Mr. Executive Power

The greatest crisis of American democracy is not getting your way.


The greatest crisis of American democracy is not getting your way.

And when a sluggish republic hinders progress, it's time to act. Just ask Senate Majority Leader Harry Reid, who advanced an astonishing argument the other day on the Senate floor: The president, explained Reid, is free to unilaterally craft immigration policy because we've tried to do that for years, and we can't because they won't let us.

Ah, they.

For those of you who have forgotten, in "The Federalist," Paper 51, Publius writes: "In a republic, all the power surrendered by the people is submitted to the administration of a single government; and the usurpations are guarded against by a division of the government into distinct and separate departments. … Then again, if 'they don't let you,' well, feel free to disregard the previous 900,000 words."

Today's Democratic logic goes like this: If Congress is unable to pass progressive agenda items with a simple majority of legislators (and thankfully, that's the case), the vote of a single person will do just fine. President Obama is, after all, on his "We Can't Wait" tour. "We can't wait for Congress to do its job," Obama told supporters on a recent campaign stop. "So where they won't act, I will. We're going to look every single day to figure out what we can do without Congress."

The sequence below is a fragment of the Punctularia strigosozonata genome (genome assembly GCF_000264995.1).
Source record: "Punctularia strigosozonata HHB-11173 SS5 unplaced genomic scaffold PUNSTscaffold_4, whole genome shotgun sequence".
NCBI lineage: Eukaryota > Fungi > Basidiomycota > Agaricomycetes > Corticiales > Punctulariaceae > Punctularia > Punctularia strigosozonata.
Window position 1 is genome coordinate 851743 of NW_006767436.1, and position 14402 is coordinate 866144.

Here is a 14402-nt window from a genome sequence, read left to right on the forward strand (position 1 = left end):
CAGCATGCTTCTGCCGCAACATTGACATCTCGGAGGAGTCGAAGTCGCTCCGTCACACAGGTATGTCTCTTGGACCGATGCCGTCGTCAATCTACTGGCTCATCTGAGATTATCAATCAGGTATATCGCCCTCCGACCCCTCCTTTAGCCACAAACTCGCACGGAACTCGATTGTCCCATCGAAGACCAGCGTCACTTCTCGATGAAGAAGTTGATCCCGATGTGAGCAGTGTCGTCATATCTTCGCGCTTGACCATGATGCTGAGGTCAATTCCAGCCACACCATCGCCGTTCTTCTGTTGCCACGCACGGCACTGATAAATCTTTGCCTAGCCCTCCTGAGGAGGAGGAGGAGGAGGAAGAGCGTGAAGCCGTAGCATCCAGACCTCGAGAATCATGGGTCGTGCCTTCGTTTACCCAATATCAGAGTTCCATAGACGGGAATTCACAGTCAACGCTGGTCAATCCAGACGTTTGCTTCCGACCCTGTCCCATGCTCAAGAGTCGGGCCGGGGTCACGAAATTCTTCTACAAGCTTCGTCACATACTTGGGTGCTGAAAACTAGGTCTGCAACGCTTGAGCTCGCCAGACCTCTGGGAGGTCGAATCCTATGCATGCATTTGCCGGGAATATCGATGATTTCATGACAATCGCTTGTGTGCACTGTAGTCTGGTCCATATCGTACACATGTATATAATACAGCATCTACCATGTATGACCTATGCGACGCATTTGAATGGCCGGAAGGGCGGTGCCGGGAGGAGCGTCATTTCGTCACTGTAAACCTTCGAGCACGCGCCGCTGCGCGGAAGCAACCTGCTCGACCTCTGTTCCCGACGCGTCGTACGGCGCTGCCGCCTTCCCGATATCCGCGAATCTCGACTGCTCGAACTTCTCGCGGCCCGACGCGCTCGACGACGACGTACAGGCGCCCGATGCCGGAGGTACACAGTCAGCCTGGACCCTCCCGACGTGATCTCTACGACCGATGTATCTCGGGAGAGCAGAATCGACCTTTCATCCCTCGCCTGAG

That's the spirit!

One might forgive a little autocratic hyperbole in the heat of a campaign season, but Obama isn't joking. He can't wait. Only recently, he circumvented Congress on college loans and mortgages; he directed the Justice Department to stop defending the Defense of Marriage Act; through rulemaking, he empowered the Environmental Protection Agency to effectively institute legislation that Democrats could not pass; he involved the United States in military action in Libya (the right kind of warring, apparently) without congressional consent; he installed four recess appointments without a recess; and that's just for starters.

This week he couldn't wait again. Even if you agree substantively with Obama's decision to grant 800,000 young illegal immigrants a reprieve from deportation—as I do—having a president undo a perfectly legitimate legislative deadlock by simply ignoring the law is a precedent that should alarm everyone. So should Obama's invocation of executive privilege in the Fast and Furious gunrunning investigation regarding a document that he supposedly knew nothing about.

No, Obama isn't the first president to issue oodles of executive orders or expand and abuse the power of the presidency. Far from it. Yet, onlookers supposedly horrified by executive overreach a few years ago are doing a terrible job rationalizing it now.

A few months back, The New York Times editorial page editor Andrew Rosenthal rationalized Obama's abuse of executive power by deploying an age-old excuse for abuse: "Context and intent make all the difference." No, they make no difference. That's why we have embedded constitutional safeguards, safeguards that should be in place even if abuses are sanctioned by New York Times editorial board members.

The left claims there is an unprecedented level of obstructionism in Washington (failing to note that perhaps there is an unprecedented level of terrible legislation in need of obstruction) that necessitates alternative methods. Hey, maybe some of us believe that "do nothing" Congresses are the most productive. At the very least, Americans should be more comfortable with obstructionism than with executive unilateralism no matter what the outcome.

David Harsanyi is a columnist and senior reporter at Human Events. Follow him on Twitter @davidharsanyi.